Condo Vs. Townhome

Recently we published a post on the pros and cons of living in a condominium, townhouse, or other small space for the purposes of getting more for your dollar or downsizing your life. That brought up the question of what IS the difference between a condo and a townhouse? Don’t worry, you’re not the only one who is confused. Many sellers are not sure themselves, and even the listing may show both condo AND townhouse in the description. So which is it?

Typically we think of this as being a condominium:

tejon condo

and this as a townhouse:


What most people don’t know is that a condo, in addition to looking like apartment homes, can also seem like a townhouse.


The difference between them is not necessarily physical. It all comes down to the FORM of ownership. Here’s a quick overview of each type of property and how that affects your rights and your pocketbook:


A condominium is a multiple-unit dwelling in which there is separate and distinct ownership of individual units and joint ownership of common areas. As an owner, you have a title to a unit of real property, which is ownership in the airspace the property occupies. You also own a common tenancy with the other unit owners of shared areas such as driveways, recreation and landscape areas, parking, sidewalks, roofs, hallways, and elevators. These common areas are managed by an association. The association is a conduit for all the homeowners to pay for various expenses of operating the property. The owners of the units are jointly responsible for the costs of maintaining the building and common areas but are individually responsible for the expenses of their particular unit.

The benefits of owning a condominium can be lower insurance rates, extra amenities, and access to land that otherwise would be either out of reach or at a much higher expense.

When you purchase a condominium, there are three basic instruments involved: A deed to the unit; a declaration of condominium; and the bylaws of the association. It is important to carefully read the entirety of the declaration and bylaws before making a purchase. As a joint owner in common areas, you will be responsible for your portion of expenses should there be an unusual situation such as legal fees, settlements, expenses outside of insurance coverage, etc. Make sure you are fully aware of all the possibilities. Since you share the responsibility in the case of any such expenses, it will be split between all other owners but, under Colorado law, you will never owe more than your share, in the case of non-payment by other tenant-owners.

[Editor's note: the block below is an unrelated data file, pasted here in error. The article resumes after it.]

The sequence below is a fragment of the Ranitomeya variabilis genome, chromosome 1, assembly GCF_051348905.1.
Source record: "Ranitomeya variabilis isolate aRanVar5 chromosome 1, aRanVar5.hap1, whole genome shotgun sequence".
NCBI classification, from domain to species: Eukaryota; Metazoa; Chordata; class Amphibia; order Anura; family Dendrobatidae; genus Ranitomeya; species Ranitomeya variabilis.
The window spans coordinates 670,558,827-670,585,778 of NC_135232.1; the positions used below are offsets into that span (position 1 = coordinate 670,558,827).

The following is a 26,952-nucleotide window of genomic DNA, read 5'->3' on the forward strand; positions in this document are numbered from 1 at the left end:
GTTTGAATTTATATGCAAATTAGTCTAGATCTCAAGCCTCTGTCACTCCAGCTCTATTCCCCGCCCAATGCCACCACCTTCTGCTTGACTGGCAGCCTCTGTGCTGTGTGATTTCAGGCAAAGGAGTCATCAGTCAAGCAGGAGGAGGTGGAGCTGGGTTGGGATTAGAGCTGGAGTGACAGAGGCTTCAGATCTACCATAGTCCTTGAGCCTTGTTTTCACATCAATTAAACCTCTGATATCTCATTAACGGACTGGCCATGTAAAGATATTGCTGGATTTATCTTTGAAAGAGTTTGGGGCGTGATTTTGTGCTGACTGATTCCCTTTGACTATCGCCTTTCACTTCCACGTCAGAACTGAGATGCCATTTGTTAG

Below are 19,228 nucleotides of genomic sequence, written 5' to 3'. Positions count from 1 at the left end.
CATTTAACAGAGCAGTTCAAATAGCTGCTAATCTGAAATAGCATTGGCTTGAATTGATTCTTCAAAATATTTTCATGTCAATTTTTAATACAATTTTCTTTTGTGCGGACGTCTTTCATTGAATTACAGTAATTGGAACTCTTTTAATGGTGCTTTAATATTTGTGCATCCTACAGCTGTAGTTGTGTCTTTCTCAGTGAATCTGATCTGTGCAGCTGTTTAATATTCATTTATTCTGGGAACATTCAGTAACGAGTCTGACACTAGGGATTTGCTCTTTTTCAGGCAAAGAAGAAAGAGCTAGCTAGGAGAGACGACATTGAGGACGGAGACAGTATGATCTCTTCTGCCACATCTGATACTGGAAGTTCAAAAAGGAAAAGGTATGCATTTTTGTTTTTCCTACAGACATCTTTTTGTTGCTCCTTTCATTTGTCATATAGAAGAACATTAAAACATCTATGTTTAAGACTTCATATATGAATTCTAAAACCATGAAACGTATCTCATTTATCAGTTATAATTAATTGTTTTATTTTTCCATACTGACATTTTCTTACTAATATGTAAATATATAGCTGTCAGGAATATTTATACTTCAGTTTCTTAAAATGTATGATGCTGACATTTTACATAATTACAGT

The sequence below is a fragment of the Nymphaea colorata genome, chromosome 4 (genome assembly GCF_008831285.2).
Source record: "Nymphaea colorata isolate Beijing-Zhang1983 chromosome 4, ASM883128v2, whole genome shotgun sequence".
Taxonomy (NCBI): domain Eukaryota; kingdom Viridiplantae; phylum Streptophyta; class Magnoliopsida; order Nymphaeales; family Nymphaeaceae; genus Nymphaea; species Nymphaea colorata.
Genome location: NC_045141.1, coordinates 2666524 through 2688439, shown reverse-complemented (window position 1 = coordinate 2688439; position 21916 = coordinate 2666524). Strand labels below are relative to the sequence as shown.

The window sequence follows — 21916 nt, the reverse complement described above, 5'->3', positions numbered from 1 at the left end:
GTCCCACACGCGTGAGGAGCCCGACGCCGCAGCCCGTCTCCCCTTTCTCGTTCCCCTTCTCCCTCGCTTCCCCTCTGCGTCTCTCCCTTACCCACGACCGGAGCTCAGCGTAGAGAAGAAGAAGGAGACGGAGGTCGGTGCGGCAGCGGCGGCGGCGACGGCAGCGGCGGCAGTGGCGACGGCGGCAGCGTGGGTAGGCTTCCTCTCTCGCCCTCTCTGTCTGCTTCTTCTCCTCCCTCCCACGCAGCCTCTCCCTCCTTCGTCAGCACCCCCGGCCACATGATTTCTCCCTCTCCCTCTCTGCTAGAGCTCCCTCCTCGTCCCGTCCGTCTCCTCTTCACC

A townhouse is an attached, privately-owned single-family unit which is part of, and adjacent to, other individually owned single-family units. The units are separate, yet connected to one another, through a common party wall having no doors or windows to prevent passage or visibility.

When you purchase a townhouse, you own the entire single-family unit: the inside, exterior walls, roof, and the land it sits on.  (A Condo owner does NOT own the land that it sits on.) A townhouse owner is responsible for payment of all real estate taxes, maintenance, and repairs of the property.

There may or may not be common areas with joint ownership. Townhomes can also be party to an owner’s association depending on if it is a maintenance-free community or offers other amenities. Generally, the HOA fees are lower for a townhouse.

It’s The Legal Structure, Not the Physical Structure

Condos at Bear Creek Park Townhome North Colorado Springs

Determining if you are purchasing a condo or a townhouse comes down to what is on paper. If you are looking to purchase a condo or townhouse, these differences can seem insignificant, yet when you are faced with an issue such as hail or water damage, for example, you will need to understand the structure of your ownership and responsibilities. We suggest finding communities you like and then take a look at their legal structure and the “fine print” in the declarations. Another good resource, for the state of Colorado, is here: Colorado Homeowners Association Law.  Before you offer on a condo make sure to talk to your real estate professional to learn how differently Condos appreciate from townhomes and connect with your loan officer to explore financing limitations of a condo.

Gold Hill Mesa Townhomes
Condos in Gold Hill Mesa. Colorado Springs.

Want to know where the best townhomes and condos are in Colorado Springs? I’d love to show you around. Contact me at

If you are looking at purchasing a condo, then read our blog post on the Pros & Cons of condo living.

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